Looking Cloud and Graham were convicted of Aquash's murder in 2004 and 2010, by federal and South Dakota state juries, respectively. By then Clark was being cared for in a nursing home and was not indicted. Means attributed the split in AIM to divisions in the aftermath of Aquash's murder. The journalist Harlan McKosato said in 1999, "...her [Aquash's] death has divided the American Indian Movement..."[52]

The schism continued, with the national AIM leadership claiming that the local AIM leaders, such as Churchill, are tools of the U.S. government used against other American Indians. The leaders of the national AIM organization, now called AIM Grand Governing Council, claim that Churchill has worked in the past as an underground counter-intelligence source for the U.S. government, for example the FBI, and local, non-Indian, police forces, to subvert the national AIM organization. Specifically, they refer to a 1993 Boulder, Colorado interview with Jodi Rave, a former columnist for the Denver Post, in which Churchill stated that he "was teaching the Rapid City Police Department about the American Indian Movement."[53] In addition, Vernon Bellecourt accused Churchill of having 'fraudulently represented himself as an Indian' to bolster his credentials. Bellecourt said he complained to the University of Colorado about this as early as 1986.[54]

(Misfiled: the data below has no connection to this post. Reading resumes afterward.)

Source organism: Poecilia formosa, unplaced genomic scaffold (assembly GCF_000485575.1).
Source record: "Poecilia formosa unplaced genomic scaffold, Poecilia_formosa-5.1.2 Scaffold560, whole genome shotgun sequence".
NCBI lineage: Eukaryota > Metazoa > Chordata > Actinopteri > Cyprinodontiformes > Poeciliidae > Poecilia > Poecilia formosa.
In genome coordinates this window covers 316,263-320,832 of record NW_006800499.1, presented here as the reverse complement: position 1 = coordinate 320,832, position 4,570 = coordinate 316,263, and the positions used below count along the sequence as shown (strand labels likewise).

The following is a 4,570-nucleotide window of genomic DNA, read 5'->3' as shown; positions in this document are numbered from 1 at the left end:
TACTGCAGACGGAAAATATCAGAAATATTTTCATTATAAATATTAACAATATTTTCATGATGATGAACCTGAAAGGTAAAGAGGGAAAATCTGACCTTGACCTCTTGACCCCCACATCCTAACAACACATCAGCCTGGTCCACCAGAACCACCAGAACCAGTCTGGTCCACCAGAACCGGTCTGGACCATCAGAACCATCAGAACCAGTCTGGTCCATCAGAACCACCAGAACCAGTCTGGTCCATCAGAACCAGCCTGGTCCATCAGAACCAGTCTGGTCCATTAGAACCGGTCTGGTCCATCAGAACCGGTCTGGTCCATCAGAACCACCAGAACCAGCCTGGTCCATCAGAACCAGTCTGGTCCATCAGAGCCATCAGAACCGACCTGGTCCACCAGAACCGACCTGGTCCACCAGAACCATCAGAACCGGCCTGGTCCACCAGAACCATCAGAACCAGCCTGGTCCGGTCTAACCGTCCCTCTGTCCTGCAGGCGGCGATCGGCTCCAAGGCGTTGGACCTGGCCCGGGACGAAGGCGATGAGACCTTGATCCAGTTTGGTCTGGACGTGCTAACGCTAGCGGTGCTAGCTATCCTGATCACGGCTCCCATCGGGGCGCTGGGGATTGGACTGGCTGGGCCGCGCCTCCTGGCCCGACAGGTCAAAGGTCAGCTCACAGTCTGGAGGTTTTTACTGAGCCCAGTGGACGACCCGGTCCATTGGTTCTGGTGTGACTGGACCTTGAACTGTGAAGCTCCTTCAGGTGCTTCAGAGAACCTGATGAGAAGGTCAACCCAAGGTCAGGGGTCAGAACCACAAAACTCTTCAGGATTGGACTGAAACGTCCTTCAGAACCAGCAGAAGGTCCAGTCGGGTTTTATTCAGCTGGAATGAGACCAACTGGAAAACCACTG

Churchill has been a leader of Colorado AIM's annual protests in Denver against the Columbus Day holiday and its associated parade. Colorado AIM's leadership has come into conflict with some leaders in the Denver Italian-American community, the main supporters of the parade.[55][56]

9/11 essay controversy[edit]

Churchill wrote an essay in September 2001 entitled On the Justice of Roosting Chickens. In it, he argued that the September 11 attacks were provoked by U.S. foreign policy. He described the role of financial workers at the World Trade Center as an "ongoing genocidal American imperialism" comparable to the role played by Adolf Eichmann in organizing the Holocaust. In 2005, this essay drew attention after Hamilton College invited Churchill to speak.[4] This led to both condemnations of Churchill and counter-accusations of McCarthyism by Churchill and his supporters. Following the controversy, the University of Colorado interim Chancellor Phil DiStefano said, "While Professor Churchill has the constitutional right to express his political views, his essay on 9/11 has outraged and appalled us and the general public."[18]